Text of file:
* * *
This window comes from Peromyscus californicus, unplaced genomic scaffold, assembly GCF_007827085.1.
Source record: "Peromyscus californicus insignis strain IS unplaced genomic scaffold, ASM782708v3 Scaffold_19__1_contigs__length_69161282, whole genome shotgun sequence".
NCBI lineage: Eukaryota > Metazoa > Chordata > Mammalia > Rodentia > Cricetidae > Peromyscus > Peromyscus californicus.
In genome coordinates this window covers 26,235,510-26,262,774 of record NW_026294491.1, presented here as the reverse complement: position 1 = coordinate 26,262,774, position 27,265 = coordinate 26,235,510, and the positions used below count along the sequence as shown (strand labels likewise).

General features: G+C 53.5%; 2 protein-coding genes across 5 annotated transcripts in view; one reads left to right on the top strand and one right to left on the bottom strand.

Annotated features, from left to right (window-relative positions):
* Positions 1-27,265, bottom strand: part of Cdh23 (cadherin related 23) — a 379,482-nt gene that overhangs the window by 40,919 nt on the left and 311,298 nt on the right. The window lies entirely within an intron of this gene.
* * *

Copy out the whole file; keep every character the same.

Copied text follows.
This window comes from Peromyscus californicus, unplaced genomic scaffold, assembly GCF_007827085.1.
Source record: "Peromyscus californicus insignis strain IS unplaced genomic scaffold, ASM782708v3 Scaffold_19__1_contigs__length_69161282, whole genome shotgun sequence".
NCBI lineage: Eukaryota > Metazoa > Chordata > Mammalia > Rodentia > Cricetidae > Peromyscus > Peromyscus californicus.
In genome coordinates this window covers 26,235,510-26,262,774 of record NW_026294491.1, presented here as the reverse complement: position 1 = coordinate 26,262,774, position 27,265 = coordinate 26,235,510, and the positions used below count along the sequence as shown (strand labels likewise).

General features: G+C 53.5%; 2 protein-coding genes across 5 annotated transcripts in view; one reads left to right on the top strand and one right to left on the bottom strand.

Annotated features, from left to right (window-relative positions):
* Positions 1-27,265, bottom strand: part of Cdh23 (cadherin related 23) — a 379,482-nt gene that overhangs the window by 40,919 nt on the left and 311,298 nt on the right. The window lies entirely within an intron of this gene.